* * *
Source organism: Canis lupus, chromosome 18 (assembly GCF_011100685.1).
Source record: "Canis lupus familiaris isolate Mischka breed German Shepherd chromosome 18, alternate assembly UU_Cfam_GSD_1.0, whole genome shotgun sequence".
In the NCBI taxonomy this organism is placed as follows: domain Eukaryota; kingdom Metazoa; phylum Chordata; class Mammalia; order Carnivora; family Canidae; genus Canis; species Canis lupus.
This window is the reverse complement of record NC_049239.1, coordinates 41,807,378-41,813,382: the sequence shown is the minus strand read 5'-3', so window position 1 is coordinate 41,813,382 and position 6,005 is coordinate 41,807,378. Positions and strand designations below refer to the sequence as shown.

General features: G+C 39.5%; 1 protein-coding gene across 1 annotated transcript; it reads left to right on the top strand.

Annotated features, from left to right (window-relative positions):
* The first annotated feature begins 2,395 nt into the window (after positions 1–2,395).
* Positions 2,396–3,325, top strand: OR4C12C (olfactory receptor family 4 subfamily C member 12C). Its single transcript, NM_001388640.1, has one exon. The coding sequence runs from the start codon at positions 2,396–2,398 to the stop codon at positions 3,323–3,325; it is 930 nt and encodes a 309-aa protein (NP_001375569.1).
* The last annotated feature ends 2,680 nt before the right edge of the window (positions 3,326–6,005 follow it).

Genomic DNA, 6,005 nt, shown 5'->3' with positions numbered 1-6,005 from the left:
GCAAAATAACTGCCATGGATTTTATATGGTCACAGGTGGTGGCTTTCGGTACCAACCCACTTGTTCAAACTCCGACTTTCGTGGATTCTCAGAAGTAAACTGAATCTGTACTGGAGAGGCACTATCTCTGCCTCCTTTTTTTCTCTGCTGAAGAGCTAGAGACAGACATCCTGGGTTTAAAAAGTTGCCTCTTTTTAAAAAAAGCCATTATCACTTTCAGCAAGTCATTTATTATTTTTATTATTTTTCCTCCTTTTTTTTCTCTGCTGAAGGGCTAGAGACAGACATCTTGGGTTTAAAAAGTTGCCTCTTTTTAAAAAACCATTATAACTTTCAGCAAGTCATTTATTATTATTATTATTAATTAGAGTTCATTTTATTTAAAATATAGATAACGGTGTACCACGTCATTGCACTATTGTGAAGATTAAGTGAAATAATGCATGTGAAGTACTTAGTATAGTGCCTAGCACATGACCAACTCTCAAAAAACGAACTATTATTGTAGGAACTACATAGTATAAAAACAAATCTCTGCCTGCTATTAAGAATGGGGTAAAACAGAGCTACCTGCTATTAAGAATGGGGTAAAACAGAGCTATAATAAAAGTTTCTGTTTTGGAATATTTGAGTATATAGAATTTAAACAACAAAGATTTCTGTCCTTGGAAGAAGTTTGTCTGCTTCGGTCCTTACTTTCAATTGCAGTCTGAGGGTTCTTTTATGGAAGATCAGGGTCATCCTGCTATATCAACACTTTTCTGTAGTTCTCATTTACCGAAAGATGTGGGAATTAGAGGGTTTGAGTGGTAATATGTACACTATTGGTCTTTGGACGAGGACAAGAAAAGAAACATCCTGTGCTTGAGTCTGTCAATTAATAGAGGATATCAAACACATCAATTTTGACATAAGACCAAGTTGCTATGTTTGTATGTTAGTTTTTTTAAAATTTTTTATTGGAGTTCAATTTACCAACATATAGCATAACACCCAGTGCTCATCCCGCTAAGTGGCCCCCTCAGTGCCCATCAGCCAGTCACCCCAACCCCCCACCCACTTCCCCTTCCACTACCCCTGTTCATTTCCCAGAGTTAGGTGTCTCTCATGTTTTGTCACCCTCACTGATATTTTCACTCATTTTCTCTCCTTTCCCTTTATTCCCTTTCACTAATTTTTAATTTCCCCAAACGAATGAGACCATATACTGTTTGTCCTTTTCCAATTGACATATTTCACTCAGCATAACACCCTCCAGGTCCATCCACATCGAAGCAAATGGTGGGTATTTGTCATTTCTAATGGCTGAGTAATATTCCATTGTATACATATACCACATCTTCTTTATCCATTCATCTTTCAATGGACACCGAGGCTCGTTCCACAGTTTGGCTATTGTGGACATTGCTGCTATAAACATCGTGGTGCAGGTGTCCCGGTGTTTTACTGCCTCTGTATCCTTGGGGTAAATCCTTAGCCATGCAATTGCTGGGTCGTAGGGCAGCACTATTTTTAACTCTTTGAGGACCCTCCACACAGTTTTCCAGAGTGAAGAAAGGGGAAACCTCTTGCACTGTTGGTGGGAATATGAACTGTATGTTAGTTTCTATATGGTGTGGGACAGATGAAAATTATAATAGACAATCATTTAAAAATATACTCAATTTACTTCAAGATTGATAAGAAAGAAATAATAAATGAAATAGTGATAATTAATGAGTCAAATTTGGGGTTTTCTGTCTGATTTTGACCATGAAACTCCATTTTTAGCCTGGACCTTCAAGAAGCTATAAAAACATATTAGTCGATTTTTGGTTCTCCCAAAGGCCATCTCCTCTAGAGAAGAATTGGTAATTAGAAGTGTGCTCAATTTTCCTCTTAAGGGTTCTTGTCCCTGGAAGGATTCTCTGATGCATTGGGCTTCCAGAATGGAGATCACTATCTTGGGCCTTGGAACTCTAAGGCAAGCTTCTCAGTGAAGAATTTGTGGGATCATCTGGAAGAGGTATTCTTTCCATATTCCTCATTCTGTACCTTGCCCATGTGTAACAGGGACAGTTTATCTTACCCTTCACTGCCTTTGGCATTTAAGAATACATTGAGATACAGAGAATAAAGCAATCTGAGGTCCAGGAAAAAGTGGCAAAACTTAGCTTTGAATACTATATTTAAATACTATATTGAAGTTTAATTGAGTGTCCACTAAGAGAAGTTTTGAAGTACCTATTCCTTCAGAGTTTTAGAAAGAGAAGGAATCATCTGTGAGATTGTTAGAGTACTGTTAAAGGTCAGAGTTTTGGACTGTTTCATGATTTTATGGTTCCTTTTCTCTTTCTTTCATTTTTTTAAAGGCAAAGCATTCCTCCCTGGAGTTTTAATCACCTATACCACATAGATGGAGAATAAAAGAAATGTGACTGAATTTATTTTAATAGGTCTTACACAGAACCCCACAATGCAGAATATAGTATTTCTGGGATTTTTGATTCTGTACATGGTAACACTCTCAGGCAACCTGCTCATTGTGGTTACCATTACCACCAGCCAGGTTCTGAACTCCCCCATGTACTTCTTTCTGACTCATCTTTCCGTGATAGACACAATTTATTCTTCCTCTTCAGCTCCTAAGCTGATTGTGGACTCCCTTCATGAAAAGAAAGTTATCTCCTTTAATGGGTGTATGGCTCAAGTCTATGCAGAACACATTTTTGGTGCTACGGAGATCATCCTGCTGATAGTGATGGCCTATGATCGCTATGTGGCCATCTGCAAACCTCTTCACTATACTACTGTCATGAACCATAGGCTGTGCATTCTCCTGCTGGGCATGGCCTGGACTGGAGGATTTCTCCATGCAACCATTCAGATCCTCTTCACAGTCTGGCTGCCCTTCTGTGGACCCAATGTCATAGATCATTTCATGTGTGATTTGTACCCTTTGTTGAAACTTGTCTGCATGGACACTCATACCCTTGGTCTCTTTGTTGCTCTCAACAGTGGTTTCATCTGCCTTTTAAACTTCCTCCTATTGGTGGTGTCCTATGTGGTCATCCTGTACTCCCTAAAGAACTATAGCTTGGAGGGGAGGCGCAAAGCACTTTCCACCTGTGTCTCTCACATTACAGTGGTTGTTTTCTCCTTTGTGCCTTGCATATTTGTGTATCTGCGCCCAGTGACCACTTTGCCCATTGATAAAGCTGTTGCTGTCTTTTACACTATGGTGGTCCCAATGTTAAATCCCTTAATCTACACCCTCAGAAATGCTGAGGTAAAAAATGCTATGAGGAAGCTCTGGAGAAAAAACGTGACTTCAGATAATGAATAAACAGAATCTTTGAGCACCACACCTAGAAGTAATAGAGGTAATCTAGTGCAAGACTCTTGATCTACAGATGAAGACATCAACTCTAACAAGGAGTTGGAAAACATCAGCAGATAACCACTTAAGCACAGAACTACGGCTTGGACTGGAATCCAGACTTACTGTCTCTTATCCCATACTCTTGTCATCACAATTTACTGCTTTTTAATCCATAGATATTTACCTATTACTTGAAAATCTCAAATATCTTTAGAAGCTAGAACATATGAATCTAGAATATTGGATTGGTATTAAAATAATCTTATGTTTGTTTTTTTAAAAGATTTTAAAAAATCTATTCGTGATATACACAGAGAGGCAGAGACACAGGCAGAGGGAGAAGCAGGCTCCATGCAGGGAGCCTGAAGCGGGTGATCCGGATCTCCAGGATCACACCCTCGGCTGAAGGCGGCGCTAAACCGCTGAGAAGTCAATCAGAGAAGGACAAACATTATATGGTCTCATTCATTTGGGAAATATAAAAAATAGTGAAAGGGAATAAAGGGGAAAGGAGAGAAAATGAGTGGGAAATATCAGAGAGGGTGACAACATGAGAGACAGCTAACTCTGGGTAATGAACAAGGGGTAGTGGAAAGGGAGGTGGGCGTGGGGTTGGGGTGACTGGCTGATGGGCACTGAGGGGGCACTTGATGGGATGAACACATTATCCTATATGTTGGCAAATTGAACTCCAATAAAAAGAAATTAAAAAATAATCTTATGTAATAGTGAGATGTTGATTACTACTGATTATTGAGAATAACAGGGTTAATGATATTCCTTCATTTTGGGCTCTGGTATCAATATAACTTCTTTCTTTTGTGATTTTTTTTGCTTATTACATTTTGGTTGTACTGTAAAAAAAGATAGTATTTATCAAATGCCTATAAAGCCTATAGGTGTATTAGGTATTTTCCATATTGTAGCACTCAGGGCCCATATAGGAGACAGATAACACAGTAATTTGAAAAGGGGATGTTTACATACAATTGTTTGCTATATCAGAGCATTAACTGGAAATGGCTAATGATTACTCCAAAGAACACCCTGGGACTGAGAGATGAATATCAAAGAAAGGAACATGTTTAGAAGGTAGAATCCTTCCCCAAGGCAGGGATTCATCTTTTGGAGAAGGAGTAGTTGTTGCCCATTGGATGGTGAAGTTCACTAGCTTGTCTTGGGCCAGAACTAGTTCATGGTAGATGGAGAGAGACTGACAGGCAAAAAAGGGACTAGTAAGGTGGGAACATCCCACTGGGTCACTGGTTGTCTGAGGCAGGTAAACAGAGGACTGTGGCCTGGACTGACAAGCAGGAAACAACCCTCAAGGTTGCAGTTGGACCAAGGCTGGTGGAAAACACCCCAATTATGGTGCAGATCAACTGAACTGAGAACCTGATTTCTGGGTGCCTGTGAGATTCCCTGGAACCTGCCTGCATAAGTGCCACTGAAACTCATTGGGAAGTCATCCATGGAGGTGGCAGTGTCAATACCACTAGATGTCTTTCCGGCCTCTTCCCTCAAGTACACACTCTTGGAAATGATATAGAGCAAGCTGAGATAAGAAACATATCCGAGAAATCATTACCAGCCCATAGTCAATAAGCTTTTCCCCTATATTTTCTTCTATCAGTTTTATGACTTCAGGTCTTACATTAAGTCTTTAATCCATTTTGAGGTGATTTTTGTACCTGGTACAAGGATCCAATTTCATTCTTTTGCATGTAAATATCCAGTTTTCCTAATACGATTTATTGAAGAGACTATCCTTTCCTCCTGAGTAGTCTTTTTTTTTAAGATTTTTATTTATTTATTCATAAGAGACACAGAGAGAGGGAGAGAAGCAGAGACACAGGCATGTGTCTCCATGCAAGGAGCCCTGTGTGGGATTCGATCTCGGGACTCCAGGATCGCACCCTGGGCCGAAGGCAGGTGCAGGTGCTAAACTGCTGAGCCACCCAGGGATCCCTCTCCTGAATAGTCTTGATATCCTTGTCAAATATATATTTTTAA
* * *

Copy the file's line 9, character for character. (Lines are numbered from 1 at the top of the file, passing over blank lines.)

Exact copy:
* The last annotated feature ends 2,680 nt before the right edge of the window (positions 3,326–6,005 follow it).